I went on a yarn diet at the beginning of 2016. If you're not a knitter, you might be puzzling over just what that might be. For me it was knit the the yarn you've got, don't buy new. I stuck to it for six and half months without lacking yarn to knit with. Made myself a new red cardigan. Made socks. Worked on another sweater for me out of baby alpaca purchased eight or more years ago.
A yarn diet is not like denying yourself chocolate chip cookies. Knitting with midnight blue baby alpaca is not exactly ascetic.
However, like many diets, this one had a bounce back effect: you go off the diet and regain all you've lost, and more.
I learned a couple decades ago that the most dangerous time of any sewing or knitting project was right before you finish it, when it's looking good and it's just hours away from being folded up and set on the table and pronounced done. You have these feelings of power--look what I've done--that rapidly expand into omnipotence--think of everything I can do next! So you start things and shop for things and pretty soon you have three new projects in the works, despite the fact that you've only finished one. You can see where this is going.
I broke my yarn fast mid-summer when I opened an email from yarn.com that was in my junk folder. It offered a discontinued color of Cascade 220, my favorite reasonably priced good-quality worsted, at 40 percent off. While I have quite the yarn stash for socks and hats and smallish projects, the sweater-quantity backlog is quite modest. If I needed to start a new sweater right now, there'd be exactly three yarns to choose from: one white, one in a mix of green and blue color repeats that's tricky to put into a garment, and a bag of bright pink. Cedar green worsted caught my attention. I ordered it and my 24-year-old son got a new fall sweater.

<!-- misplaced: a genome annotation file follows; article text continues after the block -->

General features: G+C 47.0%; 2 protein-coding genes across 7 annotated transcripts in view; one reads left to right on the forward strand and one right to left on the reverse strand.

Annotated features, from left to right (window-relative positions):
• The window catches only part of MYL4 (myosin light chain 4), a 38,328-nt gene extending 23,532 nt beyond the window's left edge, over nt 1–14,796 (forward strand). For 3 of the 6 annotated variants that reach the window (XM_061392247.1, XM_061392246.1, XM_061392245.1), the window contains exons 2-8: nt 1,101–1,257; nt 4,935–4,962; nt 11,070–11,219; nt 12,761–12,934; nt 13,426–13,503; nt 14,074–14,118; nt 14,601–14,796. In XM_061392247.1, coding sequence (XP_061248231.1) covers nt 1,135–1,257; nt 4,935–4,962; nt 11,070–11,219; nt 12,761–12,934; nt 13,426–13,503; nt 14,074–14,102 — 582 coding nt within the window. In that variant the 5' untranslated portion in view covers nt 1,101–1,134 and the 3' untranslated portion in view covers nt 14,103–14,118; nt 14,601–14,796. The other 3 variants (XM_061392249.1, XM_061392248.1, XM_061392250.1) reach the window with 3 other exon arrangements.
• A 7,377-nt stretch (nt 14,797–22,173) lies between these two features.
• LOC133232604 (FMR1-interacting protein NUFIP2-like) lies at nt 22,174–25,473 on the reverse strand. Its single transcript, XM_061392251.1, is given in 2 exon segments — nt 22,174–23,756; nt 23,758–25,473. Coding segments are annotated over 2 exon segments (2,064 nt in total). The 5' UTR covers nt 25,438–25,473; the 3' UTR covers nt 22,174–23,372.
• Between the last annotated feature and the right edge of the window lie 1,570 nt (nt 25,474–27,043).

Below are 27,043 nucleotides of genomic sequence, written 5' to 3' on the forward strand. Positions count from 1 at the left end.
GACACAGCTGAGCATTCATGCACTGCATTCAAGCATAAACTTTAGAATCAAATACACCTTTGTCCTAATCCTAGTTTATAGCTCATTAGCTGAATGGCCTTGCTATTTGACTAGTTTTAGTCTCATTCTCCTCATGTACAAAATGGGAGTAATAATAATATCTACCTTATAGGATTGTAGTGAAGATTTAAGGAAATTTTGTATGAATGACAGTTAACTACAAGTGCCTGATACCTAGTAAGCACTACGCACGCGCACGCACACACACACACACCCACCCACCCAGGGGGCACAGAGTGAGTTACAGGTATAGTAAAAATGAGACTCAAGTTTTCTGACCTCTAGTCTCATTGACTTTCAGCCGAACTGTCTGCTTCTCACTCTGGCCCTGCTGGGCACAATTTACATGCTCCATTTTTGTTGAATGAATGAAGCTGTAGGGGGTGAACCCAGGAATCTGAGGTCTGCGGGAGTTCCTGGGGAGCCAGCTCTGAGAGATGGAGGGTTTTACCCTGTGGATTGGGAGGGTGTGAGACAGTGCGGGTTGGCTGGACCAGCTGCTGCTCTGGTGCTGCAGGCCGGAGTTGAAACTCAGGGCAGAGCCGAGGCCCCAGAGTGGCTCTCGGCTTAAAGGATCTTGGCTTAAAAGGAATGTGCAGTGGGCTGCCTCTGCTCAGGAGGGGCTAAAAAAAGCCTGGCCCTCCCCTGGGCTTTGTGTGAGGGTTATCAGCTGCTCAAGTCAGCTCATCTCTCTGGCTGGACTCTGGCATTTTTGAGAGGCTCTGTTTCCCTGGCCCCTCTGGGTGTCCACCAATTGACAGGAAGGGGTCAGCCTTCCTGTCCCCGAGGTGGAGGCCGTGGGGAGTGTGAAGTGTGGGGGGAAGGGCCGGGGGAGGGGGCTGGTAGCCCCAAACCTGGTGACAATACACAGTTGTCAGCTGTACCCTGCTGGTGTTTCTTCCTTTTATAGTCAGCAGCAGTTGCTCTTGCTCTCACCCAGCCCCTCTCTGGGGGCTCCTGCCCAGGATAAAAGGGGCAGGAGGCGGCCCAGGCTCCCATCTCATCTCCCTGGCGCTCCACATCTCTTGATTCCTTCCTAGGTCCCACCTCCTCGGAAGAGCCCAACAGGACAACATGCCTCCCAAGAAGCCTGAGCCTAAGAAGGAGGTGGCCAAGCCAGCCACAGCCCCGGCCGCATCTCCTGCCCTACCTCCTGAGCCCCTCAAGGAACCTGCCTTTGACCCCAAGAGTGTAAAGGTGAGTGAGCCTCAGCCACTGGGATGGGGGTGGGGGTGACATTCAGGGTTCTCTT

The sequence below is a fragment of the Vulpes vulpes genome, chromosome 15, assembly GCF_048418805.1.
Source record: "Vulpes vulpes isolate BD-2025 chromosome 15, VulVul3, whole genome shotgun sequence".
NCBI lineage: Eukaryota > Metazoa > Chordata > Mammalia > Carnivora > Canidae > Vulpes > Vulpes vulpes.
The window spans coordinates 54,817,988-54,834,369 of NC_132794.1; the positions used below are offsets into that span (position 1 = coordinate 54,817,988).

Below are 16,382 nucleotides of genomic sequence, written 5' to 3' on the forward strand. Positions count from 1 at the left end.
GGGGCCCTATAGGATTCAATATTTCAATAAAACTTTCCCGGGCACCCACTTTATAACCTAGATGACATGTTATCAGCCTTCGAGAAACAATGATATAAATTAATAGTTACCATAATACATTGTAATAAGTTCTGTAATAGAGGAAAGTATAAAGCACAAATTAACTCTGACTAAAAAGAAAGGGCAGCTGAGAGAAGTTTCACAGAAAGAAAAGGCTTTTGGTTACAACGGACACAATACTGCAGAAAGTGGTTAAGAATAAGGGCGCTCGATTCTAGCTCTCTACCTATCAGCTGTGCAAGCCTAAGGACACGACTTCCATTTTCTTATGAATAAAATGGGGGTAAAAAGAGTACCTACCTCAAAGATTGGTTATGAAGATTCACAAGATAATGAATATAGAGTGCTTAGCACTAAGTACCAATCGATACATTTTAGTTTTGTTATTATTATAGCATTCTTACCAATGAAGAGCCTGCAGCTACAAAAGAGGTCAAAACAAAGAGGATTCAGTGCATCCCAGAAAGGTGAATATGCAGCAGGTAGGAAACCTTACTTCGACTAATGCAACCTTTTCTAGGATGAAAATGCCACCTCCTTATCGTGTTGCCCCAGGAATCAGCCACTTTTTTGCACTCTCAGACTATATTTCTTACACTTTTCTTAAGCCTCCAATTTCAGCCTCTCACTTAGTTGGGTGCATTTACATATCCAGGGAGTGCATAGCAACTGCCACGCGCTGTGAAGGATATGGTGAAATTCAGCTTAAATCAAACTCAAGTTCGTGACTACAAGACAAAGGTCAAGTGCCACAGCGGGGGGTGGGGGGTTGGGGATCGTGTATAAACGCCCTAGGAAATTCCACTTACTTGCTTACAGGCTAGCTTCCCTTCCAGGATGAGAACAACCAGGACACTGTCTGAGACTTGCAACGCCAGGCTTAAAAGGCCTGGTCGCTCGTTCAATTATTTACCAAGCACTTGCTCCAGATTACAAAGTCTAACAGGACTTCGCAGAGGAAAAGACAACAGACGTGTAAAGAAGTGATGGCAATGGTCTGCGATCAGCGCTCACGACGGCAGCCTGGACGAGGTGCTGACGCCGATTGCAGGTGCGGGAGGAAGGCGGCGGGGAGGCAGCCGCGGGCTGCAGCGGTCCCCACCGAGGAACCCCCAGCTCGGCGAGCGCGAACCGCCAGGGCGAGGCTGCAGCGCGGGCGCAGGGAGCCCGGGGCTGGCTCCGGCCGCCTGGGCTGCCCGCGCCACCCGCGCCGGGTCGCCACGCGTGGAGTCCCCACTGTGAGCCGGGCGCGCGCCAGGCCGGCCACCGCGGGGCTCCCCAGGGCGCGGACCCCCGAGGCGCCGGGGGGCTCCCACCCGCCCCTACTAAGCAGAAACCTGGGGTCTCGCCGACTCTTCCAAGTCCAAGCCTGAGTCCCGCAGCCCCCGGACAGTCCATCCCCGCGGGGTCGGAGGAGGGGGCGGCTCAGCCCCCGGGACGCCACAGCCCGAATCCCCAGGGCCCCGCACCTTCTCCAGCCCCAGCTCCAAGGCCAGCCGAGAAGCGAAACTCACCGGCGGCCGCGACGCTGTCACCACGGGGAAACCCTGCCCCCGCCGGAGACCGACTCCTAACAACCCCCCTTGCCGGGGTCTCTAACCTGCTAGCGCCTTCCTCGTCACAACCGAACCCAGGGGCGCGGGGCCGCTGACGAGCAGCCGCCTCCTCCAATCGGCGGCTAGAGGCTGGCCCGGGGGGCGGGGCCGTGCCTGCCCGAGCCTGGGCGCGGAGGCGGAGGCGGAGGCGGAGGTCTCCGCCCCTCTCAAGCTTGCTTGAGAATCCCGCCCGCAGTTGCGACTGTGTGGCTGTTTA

Holy moly, release the kraken:
Though actually, it was more like this:
People trying to lose weight should avoid bakeries. Knitters on yarn diets should avoid sheep and wool shows and yarn shops and Ravelry and even Facebook, where I see almost as many yarn ads as I do for online bra purchases.
(Don't let Third Love or Brayola catch you shopping for bras online. Their marketing research must have told them that once they've got a woman thinking she needs a new bra, constant nagging will get her to purchase one.)
So I've been making myself happy with yarn lately. Each purchase is an idea, usually a gift for someone specific, someone I want to wrap in the love that literally warms toes, shoulders, ears. Each purchase is also about time spent with a beautiful color, with fiber moving through my fingers, with the quiet click of the needles, with the rhythm of throwing the yarn.
The yarn cares for me.
I spent election night at a friend's election night party, which quickly devolved into a wake. As Ohio and Michigan and Wisconsin began to turn to Trump, I got up, said thank-you, and went home to my knitting. Fussy, patterned sock knitting on skinny metal needles bent into a permanent curve by my grip, the leveraging needed for a knit-two-together, and pedal-to-the-metal to the end of round.
I'm gonna need all this yarn in the four years ahead.